The bathroom is the showstopper on the tour. Besides the hourglass timer — Mr. Brown pointed out that it was called a shower coach and cost $3 online — the shower’s energy-saving motivational accessories include a picture of former Senator John Edwards of North Carolina plastered to the ceiling.

That was Ms. Bob-Waksberg’s idea. No one wants to linger in the shower with someone staring down from the ceiling, she said.

“You could also look at it another way,” she said, “that John Edwards is encouraging me to take a shorter shower.”

Boy, that's not all creepy at all. Also, environmentalists need to take longer, not shorter, showers.

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Saturday, May 24, 2008


I went to see Julius Caeser today at the Shakespeare Theater - pardon me - Theatre. Pass the Grey Poupon. It was fun, if not transcendent or anything. As you might expect, watching a play is a lot easier than just trying to read it through, so it was nice to finally see it performed. When I go back, I will always be able to associate a face and a performance with the written character.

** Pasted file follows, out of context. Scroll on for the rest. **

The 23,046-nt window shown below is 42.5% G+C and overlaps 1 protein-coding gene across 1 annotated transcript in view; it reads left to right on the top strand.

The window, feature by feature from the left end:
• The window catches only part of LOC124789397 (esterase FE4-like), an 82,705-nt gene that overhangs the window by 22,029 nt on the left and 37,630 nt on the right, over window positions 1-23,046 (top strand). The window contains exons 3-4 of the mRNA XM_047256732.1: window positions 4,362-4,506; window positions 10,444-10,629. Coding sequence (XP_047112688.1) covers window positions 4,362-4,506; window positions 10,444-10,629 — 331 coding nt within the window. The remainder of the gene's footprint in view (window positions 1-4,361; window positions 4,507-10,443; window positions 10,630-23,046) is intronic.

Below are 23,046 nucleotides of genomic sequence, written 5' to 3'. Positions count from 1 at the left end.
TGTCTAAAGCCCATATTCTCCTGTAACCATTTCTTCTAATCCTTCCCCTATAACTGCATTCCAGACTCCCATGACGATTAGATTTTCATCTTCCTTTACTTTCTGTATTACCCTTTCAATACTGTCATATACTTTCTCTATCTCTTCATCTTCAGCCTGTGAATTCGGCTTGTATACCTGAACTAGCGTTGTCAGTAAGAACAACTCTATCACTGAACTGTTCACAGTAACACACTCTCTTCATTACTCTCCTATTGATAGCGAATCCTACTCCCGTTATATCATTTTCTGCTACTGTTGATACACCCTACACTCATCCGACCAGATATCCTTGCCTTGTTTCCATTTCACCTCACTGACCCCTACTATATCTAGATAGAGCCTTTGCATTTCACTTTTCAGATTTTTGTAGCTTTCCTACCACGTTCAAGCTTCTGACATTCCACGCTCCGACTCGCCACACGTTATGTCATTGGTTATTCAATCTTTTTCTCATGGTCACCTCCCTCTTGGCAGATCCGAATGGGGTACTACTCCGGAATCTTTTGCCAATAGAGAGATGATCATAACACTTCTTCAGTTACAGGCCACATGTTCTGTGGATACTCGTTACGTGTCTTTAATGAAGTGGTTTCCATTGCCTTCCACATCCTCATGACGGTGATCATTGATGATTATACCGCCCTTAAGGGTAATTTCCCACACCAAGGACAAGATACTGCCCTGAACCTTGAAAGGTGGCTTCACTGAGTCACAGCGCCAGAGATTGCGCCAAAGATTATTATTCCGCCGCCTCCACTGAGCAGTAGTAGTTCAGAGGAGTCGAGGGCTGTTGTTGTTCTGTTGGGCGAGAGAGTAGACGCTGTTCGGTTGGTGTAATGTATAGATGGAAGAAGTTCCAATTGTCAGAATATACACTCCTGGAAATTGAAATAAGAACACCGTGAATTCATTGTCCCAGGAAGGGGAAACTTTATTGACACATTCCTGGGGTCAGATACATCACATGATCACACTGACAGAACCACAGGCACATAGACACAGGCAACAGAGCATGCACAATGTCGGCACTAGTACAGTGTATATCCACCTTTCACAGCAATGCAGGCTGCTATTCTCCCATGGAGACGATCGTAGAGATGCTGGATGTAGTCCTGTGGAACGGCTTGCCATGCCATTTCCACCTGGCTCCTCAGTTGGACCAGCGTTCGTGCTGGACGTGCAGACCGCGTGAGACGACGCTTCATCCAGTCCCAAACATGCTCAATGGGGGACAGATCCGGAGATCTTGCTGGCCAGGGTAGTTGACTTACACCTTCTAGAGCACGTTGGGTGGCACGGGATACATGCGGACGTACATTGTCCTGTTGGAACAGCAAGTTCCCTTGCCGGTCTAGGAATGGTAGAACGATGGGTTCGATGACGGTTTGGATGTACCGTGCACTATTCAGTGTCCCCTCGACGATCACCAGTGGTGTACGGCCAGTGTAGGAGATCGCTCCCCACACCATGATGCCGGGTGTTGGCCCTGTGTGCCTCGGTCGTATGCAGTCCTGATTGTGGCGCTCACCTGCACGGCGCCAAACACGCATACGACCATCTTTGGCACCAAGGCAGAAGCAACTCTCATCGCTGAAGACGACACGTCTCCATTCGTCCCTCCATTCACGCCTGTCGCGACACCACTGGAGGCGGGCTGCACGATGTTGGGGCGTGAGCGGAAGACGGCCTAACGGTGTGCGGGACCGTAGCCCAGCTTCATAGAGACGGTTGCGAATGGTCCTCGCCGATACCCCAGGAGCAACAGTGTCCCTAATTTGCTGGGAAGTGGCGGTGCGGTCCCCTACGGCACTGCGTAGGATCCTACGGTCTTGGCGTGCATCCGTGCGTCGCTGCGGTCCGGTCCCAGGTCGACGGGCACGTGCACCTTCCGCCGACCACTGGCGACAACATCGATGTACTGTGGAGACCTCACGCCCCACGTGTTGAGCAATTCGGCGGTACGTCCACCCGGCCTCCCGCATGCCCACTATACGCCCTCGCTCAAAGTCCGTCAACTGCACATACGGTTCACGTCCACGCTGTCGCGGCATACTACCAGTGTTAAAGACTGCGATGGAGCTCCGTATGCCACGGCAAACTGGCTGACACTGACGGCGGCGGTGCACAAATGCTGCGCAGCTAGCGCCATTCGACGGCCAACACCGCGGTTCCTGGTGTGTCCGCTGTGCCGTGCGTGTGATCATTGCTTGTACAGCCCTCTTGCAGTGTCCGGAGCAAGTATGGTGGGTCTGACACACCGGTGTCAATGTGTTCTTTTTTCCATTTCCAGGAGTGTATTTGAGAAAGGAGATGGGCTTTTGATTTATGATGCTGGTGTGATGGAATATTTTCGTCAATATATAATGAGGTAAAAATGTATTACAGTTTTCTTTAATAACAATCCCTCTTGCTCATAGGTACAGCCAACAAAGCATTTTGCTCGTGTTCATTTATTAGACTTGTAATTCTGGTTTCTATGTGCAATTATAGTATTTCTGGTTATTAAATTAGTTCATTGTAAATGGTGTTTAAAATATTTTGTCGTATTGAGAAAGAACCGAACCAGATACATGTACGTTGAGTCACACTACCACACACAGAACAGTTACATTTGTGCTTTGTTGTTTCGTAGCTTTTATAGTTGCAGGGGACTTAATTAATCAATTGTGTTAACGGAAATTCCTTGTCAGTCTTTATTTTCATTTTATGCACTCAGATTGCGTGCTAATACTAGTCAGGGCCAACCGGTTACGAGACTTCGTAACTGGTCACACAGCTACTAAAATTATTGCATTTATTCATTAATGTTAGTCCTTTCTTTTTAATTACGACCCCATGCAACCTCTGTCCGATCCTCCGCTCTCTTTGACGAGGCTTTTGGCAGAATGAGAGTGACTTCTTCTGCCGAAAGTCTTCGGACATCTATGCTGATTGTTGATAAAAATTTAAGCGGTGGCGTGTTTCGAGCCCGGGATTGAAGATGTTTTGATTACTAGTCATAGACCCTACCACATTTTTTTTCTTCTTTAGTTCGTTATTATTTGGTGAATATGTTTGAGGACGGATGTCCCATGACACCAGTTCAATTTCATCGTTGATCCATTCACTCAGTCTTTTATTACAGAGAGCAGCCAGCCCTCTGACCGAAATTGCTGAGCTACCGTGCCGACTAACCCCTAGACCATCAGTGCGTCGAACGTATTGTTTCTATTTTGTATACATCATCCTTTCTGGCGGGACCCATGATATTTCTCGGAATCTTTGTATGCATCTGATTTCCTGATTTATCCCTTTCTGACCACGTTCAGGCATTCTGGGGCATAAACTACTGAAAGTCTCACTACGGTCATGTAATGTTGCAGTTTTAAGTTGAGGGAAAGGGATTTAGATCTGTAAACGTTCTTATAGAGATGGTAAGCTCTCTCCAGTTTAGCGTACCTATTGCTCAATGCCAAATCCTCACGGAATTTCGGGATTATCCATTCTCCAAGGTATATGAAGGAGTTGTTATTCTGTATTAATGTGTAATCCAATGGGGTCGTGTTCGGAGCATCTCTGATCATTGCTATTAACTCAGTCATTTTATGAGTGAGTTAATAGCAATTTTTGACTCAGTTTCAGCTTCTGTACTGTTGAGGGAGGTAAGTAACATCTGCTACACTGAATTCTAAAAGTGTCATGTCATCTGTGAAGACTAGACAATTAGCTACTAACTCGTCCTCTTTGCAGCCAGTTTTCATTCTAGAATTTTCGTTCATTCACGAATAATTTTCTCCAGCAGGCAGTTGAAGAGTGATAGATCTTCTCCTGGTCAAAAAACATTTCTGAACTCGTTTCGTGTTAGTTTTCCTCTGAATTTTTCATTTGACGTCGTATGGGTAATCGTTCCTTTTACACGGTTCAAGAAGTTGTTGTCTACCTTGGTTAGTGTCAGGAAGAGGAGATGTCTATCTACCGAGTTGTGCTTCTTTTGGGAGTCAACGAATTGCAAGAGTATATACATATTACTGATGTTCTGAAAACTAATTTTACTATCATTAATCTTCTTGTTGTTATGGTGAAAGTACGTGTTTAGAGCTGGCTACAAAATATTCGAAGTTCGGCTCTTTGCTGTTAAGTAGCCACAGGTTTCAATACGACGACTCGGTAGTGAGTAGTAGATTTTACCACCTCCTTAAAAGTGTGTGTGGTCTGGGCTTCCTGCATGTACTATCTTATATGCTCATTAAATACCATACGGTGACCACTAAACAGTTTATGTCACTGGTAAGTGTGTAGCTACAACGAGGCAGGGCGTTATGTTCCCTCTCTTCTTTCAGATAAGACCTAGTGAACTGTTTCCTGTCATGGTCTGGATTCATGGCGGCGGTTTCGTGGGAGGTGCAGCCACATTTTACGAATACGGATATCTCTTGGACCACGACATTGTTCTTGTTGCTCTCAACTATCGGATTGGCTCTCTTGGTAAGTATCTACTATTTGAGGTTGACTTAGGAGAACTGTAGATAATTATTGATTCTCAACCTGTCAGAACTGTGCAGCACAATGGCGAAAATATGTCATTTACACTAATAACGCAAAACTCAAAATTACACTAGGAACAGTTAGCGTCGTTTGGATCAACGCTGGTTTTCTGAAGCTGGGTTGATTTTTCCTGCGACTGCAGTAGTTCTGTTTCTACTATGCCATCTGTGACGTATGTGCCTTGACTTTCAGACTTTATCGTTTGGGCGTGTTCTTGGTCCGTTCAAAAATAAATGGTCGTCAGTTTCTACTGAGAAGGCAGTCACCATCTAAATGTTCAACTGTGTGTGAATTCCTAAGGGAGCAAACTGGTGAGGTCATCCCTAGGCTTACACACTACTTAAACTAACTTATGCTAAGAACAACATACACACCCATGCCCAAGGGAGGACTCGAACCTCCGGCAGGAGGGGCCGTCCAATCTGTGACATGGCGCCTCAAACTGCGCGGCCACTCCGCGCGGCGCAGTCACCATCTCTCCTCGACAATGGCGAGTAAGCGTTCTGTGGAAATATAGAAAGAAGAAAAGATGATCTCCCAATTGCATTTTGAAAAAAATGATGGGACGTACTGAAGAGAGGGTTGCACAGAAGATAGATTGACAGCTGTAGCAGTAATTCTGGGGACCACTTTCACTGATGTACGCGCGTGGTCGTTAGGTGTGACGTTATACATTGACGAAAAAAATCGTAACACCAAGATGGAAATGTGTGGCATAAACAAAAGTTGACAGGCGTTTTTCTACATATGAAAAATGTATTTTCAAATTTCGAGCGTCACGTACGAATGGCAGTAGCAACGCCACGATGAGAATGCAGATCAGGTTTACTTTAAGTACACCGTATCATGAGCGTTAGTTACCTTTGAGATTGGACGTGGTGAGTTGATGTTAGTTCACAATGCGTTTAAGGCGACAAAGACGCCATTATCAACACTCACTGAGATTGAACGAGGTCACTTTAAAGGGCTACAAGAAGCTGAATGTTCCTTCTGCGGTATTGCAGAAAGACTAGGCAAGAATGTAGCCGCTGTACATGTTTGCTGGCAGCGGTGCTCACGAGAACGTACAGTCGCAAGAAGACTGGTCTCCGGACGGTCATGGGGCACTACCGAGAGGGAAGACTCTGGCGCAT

Anyway, Happy Memorial Day. All of the Rolling Thunder bikers are in Olde Towne Alexandria, which makes for a bit of cognitive dissonance.


Thursday, May 22, 2008

Yes it is

Is it me, or is I Will Possess Your Heart creepy? I'm getting a distinct Mary Jane's Last Dance vibe.

F1 and the Preakness

I don't follow F1 at all, but this is facinating: Inside the Scandal That Rocked the Formula One Racing World.

It's amazing that some of the most advanced machines in the world are built just to go around in circles really fast. That presupposes that there's something grander or more profound for them to do, but I think there is. There has to be.

Speaking of going around in a circle at tremendous expense, I went to Pimlico field last weekend for the Preakness
with a group of friends, where we saw Big Brown walk away from the field in the home strech. That was remarkable. Less remarkable was the $24 I collected on a $20 bet, but hey, I won. Unlike the S&P500. And the IRS will be duly notified. Maybe.